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She’s now in position where hopefully I’ll be able to get it replaced in the next couple of evenings.

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David.
 

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Well done David, nice bit of ingenuity there, handy having spare vehicles and a proper trailer, not to mention the four post in a large workshop!

Interesting tracked vehicle on the right in the second pic.
 
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I have steel bolts into aluminium on my m/c. After drilling seized ones out I use aluminium anti-seize compound, which so far has prevented seizing again.
 

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Have I ever seen an alloy bolt? (Rhetorical). Do they exist? (Actual question)
A bolt, by definition, is a tensile fastener and I don't think you could make a "bolt" out of an alloy. It would seem so obvious a solution to mixed-metal corrosion that I'm sure even Jaguar would have thought of it.
 

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Discussion Starter · #154 ·
The little tracked machine is a Ransomes Crawler MG2. There's a few of them in the other workshop. They made an MG2, MG5, MG6 and an MG40. We've got a 2, 5 and 6.

They were made in the 50's and designed to do 2 horse work at 1 horse speed. That one in the picture is disassembled and having the engine rebuilt at the moment. That's my Dad's project rather then mine though :) I just enjoy playing with them and finding jobs that they're totally inappropriate for when they're working :D

All of the tiny little bolts on my gearbox came undone last night so I don't know why these ones have sheered. Seems strange given the box is much newer then the one in mine too!
 

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I have steel bolts into aluminium on my m/c. After drilling seized ones out I use aluminium anti-seize compound, which so far has prevented seizing again.
Good call and one I was about to say.

There are specific 'jointing compounds' on the market to stop dissimilar metal corrosion on applications like this.

Just beware the torque values - as they can act as a lubricant while fitting the bolts.
 
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Discussion Starter · #156 ·
Thankfully on the Range Rover gearbox they're M6 bolts that are just used to hold the wiring looms to the gearbox so they just need nipping and not much more.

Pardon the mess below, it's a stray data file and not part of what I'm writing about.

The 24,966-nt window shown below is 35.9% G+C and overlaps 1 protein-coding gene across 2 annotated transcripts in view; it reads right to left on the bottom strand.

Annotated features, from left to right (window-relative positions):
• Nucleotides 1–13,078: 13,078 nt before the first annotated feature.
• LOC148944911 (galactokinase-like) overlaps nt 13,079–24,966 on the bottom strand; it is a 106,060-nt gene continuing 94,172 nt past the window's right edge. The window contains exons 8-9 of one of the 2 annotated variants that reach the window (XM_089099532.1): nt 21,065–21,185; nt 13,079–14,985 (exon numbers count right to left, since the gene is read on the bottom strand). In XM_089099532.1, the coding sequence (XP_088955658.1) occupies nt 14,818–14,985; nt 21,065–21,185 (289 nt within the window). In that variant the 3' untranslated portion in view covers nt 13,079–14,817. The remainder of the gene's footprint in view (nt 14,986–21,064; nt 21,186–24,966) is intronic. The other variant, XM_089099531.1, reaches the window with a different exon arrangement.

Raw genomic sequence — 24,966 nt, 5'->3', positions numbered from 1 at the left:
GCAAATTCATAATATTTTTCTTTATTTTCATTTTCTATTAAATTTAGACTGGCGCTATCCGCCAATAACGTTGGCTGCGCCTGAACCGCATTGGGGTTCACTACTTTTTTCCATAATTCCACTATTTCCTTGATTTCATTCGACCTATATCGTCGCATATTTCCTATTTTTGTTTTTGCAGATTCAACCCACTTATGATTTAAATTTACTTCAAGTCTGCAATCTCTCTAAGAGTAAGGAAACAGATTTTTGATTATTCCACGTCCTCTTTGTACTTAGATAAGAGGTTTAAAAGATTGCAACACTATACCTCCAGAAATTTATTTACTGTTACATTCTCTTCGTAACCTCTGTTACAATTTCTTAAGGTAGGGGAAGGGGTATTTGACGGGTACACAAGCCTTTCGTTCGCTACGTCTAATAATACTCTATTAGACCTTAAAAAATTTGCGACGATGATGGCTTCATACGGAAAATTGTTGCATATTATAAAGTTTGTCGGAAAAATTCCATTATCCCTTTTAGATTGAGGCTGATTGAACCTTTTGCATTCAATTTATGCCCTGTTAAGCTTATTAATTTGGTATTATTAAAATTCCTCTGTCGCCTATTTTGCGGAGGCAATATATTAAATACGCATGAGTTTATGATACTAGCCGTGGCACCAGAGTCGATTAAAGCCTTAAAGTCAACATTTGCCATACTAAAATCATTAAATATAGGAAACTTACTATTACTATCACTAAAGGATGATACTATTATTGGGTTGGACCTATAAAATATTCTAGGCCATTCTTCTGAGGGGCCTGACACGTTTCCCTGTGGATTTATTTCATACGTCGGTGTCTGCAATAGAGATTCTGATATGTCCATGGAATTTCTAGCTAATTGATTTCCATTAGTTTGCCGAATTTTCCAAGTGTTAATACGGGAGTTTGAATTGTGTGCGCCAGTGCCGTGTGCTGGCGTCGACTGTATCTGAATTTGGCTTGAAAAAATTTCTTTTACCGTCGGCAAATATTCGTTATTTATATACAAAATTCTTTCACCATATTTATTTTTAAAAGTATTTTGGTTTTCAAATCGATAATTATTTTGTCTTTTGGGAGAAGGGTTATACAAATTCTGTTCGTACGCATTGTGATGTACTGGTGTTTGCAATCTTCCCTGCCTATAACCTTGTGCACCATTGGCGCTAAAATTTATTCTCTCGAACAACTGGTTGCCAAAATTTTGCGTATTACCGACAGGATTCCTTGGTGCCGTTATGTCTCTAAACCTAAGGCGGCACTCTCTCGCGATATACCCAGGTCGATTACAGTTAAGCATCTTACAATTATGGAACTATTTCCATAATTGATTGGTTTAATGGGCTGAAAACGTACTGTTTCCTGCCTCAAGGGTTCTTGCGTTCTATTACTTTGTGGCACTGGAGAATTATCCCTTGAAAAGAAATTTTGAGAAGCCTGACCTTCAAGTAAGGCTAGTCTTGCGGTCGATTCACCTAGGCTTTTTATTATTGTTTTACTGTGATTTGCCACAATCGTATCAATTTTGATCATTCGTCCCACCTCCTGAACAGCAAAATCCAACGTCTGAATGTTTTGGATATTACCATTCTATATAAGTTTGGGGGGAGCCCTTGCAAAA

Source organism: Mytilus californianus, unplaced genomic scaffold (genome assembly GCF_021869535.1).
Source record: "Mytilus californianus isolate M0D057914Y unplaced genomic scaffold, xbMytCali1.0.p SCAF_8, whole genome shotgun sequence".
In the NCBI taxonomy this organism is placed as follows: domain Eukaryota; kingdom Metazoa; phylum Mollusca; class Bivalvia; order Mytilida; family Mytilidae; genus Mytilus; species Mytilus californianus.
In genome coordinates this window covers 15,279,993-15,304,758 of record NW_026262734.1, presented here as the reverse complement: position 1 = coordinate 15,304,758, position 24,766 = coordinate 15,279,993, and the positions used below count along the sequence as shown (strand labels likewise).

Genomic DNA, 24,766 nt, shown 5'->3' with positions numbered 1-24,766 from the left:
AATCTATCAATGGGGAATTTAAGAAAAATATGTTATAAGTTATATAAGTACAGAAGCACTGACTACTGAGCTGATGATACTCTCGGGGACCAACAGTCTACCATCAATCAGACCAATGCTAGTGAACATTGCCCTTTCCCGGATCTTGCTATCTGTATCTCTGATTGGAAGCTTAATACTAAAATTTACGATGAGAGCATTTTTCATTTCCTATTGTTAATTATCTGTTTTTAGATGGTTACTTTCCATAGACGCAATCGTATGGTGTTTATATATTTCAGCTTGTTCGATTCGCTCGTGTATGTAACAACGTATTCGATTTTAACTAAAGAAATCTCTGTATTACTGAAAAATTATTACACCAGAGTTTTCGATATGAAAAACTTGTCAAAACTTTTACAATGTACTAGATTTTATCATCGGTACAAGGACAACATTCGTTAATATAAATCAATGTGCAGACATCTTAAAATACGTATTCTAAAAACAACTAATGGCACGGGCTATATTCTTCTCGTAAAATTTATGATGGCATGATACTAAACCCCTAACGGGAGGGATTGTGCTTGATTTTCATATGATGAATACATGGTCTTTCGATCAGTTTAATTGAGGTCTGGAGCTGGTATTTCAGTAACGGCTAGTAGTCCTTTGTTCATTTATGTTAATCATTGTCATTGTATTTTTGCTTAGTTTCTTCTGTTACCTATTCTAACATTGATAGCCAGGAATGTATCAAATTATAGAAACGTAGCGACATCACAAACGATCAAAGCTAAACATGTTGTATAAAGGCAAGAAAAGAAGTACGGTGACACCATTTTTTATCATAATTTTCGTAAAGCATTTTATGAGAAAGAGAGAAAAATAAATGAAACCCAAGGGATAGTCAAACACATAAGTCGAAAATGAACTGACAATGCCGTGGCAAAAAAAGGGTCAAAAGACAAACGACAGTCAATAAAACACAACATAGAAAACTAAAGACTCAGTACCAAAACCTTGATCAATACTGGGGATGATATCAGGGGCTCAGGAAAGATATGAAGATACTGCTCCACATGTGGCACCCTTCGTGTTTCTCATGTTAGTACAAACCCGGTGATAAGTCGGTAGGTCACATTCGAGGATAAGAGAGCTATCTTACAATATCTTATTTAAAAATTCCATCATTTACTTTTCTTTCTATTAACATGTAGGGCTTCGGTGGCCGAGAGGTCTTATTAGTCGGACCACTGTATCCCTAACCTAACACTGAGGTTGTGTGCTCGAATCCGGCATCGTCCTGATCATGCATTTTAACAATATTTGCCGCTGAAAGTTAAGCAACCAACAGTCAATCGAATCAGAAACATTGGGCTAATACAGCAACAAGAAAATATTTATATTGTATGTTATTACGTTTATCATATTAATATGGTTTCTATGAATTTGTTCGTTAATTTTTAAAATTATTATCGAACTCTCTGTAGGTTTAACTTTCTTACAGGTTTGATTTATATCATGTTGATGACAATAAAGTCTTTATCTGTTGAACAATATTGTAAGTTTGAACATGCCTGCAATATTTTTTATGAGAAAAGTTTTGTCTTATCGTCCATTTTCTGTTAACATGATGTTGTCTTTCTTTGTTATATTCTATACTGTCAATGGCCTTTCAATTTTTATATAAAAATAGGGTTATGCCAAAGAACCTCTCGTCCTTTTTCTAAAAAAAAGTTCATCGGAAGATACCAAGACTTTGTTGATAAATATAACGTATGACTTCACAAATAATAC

That's always a worry I have using compounds on other bolts though, especially crucial ones that need specific torque values.
 
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Thankfully on the Range Rover gearbox they're M6 bolts that are just used to hold the wiring looms to the gearbox so they just need nipping and not much more.

That's always a worry I have using compounds on other bolts though, especially crucial ones that need specific torque values.
Just use a thread-lock. Separates the metal but keeps the bolt/set-pin tight.

(Nerd fact: One I remember from day #1 of my apprenticeship. A "bolt" that is threaded right up to the head isn't a "bolt", it's a "set-pin". A bolt has only a proportion (I don't remember what proportion) of the shank threaded.) :geek:
 
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Discussion Starter · #158 ·
I usually give them a smear of grease before refitting them on things that don't need thread lock.
 

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The little tracked machine is a Ransomes Crawler MG2. There's a few of them in the other workshop. They made an MG2, MG5, MG6 and an MG40. We've got a 2, 5 and 6.

They were made in the 50's and designed to do 2 horse work at 1 horse speed. That one in the picture is disassembled and having the engine rebuilt at the moment. That's my Dad's project rather then mine though :) I just enjoy playing with them and finding jobs that they're totally inappropriate for when they're working :D

All of the tiny little bolts on my gearbox came undone last night so I don't know why these ones have sheered. Seems strange given the box is much newer then the one in mine too!
I can so appreciate/understand that!!.. :D
 
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David - have you managed to get the sheared bolts out of your replacement 'box?